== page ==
Happy 2023 to all, and thank you for joining us for a very special column. As physician anesthesiologists, we work on the “front lines” of perioperative medicine – we take in-house calls, cover obstetrical and trauma units, and provide transplant and other urgent/emergent care at all hours. As practicing clinicians, military physicians do all of the above, but as members of the armed forces, they can find themselves on the “front lines” literally and figuratively. Military doctors have the responsibility of keeping our country, our fellow citizens, and our armed forces personnel healthy, protected, and safe from harm. These doctors may provide care in an existing military hospital, a temporary hospital in a forward area, an aircraft, or on a sea-going vessel and can be deployed at a moment’s notice to the far corners of the world.
Dr. Bryan Laliberte is an active-duty Army officer and practicing anesthesiologist who will explain the service lifestyle and also give us a glimpse into how military perioperative medicine works.
(Editor’s Note: The views expressed in the following interview are those of the author and do not reflect the official policy or position of the U.S. Army, Department of Defense, or the U.S. government.)
Bryan, welcome! Please describe your current position and responsibilities.
I recently moved back to Walter Reed National Military Medical Center where I am the Chief of the Pediatric Anesthesia Section, overseeing six other pediatric anesthesiologists, and serving as a liaison to the pediatric surgical subspecialists and the Pediatric Department. I also serve as the Director of the Uniformed Services Society of Anesthesiologists and as Chair of the ASA Committee on Uniformed Services and Veterans’ Affairs.
You mentioned that you just moved. Where were you previously?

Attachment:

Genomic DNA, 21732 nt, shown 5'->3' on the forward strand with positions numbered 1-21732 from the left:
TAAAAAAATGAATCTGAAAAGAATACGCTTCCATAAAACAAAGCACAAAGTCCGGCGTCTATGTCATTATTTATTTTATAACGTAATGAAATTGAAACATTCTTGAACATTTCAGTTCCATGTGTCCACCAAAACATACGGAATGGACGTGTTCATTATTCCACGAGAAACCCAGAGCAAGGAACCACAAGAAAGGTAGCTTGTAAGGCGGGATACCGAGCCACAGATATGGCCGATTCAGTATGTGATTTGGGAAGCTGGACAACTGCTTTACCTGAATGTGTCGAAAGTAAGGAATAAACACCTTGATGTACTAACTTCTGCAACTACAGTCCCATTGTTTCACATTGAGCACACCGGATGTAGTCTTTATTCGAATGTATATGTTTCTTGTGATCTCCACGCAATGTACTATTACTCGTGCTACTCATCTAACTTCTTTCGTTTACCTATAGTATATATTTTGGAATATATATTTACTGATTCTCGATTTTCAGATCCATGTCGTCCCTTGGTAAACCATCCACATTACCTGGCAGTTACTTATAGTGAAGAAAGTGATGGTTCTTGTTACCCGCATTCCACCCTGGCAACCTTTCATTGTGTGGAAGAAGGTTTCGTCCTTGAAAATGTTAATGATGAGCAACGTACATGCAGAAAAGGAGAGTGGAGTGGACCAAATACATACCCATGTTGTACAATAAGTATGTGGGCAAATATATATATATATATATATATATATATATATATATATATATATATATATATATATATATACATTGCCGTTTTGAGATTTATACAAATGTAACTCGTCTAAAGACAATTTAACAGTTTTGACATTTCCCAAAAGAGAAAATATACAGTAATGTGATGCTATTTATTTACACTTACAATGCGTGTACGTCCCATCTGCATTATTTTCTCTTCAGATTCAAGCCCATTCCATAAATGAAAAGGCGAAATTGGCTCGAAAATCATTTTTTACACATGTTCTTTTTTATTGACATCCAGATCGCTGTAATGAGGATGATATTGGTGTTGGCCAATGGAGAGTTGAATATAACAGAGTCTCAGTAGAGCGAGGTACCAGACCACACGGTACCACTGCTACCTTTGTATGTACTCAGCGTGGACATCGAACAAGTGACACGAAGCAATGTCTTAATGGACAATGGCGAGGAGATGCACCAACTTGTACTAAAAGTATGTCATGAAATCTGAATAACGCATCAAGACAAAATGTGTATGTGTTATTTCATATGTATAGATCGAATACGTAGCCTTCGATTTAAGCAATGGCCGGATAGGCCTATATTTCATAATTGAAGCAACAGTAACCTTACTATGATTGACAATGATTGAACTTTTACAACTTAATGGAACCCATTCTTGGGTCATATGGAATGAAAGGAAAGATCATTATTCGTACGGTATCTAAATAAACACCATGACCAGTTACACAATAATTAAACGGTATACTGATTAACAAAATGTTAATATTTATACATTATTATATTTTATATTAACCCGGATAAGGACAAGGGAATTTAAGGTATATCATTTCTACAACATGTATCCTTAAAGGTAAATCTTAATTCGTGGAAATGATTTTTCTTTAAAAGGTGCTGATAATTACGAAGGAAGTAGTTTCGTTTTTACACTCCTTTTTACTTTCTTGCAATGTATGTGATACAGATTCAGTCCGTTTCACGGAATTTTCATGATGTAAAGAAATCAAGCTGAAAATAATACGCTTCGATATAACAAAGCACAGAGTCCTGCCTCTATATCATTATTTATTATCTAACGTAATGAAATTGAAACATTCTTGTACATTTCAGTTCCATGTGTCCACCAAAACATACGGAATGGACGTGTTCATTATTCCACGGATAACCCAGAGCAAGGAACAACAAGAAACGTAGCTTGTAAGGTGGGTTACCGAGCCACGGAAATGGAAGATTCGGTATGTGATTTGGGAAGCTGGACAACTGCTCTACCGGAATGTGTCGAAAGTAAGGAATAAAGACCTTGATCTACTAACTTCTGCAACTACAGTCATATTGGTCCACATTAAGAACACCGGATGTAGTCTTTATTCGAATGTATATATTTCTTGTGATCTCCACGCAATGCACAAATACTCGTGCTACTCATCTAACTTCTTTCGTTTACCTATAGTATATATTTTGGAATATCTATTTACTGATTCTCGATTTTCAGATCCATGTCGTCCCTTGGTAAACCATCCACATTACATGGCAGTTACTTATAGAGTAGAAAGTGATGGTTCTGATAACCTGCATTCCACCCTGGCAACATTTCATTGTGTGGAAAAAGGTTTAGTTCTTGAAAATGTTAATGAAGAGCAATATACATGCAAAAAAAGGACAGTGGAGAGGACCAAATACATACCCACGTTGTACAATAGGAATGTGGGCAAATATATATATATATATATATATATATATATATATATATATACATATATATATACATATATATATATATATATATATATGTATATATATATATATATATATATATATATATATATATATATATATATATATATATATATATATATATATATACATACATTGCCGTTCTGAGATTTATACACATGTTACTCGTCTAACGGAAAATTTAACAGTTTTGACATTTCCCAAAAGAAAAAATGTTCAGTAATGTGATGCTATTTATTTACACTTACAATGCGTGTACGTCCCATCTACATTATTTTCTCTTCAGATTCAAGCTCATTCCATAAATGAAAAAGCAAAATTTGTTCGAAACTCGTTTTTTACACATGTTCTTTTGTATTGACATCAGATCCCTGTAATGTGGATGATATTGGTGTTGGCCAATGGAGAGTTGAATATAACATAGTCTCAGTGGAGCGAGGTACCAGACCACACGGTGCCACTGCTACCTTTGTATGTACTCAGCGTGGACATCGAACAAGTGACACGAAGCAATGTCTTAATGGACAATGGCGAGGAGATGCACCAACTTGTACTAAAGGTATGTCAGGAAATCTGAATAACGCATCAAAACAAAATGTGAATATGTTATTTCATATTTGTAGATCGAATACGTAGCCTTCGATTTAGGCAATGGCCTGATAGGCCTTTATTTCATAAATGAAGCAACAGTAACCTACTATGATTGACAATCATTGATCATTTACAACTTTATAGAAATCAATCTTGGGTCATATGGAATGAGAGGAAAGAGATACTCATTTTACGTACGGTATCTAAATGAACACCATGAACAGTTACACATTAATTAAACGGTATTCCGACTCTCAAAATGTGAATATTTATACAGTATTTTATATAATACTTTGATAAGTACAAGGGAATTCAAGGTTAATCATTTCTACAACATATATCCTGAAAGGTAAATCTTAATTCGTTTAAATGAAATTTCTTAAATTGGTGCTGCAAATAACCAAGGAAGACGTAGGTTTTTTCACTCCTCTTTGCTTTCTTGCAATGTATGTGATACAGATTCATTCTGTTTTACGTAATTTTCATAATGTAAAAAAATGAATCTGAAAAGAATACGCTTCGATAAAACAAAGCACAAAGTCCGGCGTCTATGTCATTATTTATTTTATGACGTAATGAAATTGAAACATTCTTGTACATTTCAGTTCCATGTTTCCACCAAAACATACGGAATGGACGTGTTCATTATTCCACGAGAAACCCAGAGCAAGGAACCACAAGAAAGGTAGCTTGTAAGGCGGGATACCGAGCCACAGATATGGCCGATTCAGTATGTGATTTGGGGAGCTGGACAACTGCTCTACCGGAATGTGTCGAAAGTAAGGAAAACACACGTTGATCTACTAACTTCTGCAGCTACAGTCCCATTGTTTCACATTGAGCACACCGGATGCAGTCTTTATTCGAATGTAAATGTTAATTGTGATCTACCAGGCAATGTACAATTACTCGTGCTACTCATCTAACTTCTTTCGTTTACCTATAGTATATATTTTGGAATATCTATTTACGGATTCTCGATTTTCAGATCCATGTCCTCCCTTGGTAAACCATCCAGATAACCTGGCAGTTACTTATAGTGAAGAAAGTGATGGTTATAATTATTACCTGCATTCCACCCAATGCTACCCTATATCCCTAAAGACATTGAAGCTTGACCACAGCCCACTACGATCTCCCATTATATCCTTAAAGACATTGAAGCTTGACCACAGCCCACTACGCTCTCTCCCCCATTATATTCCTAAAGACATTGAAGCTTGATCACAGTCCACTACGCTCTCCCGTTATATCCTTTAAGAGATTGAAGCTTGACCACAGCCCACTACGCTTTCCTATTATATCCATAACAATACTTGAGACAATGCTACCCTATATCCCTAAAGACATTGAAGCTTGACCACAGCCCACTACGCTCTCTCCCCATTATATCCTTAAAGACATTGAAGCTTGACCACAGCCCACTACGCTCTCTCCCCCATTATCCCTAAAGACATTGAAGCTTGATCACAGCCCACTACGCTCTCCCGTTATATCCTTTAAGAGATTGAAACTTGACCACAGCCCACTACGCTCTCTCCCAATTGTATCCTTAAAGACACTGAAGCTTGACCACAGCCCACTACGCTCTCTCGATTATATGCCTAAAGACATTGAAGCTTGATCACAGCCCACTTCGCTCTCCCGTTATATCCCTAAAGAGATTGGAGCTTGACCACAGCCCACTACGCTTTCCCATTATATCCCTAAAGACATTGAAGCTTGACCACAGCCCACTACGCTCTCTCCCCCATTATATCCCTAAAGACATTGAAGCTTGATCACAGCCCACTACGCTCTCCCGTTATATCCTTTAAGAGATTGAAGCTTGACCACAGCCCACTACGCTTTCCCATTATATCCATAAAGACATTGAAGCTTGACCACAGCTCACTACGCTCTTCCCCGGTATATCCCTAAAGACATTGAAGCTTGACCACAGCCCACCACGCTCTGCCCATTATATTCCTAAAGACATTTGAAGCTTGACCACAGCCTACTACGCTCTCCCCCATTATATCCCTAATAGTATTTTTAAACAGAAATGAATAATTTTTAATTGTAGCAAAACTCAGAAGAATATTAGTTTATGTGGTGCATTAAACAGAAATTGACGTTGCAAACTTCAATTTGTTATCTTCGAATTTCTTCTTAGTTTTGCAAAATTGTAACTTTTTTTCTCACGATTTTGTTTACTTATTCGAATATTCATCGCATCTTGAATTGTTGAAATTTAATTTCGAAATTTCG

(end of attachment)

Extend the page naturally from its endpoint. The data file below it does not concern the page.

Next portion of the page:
I spent the last three years in Landstuhl, Germany, serving as the Chief of the Division of Anesthesiology at Landstuhl Regional Medical Center (LRMC). LRMC is a level II trauma center and the largest American military medical center outside of the United States. The facility plays a strategic role as the sole evacuation and tertiary referral center for five combatant commands. I supervised a department of 12 anesthesiologists, 20 nurse anesthetists, and five anesthesia technicians and Army medics. I was able to help lead our hospital and division through numerous challenging crises. The first was the COVID-19 pandemic, where we appropriately established ourselves as the airway experts, developing policies and procedures for intubation and extubation of infected patients. Numerous anesthesiologists in our department served as de facto critical care physicians during periods of high ICU usage and low surgical caseload. Then, in August and September of 2021, we were intimately involved in Operation Allies Refuge. This operation was the evacuation of American military personnel and Afghan citizens to Germany, an amazing effort to care for a large volume of trauma patients. As the sole pediatric anesthesiologist, I assisted my critical care colleagues in the triage and initial care of the numerous pediatric patients we received, as initially we had no pediatric intensivists. Our staff worked nearly around the clock during the first week of receiving patients. We were also able to work alongside German physicians and surgeons to treat all of these casualties. Being able to care for both my military brethren and to provide humanitarian assistance to foreign nationals certainly was one of my proudest moments.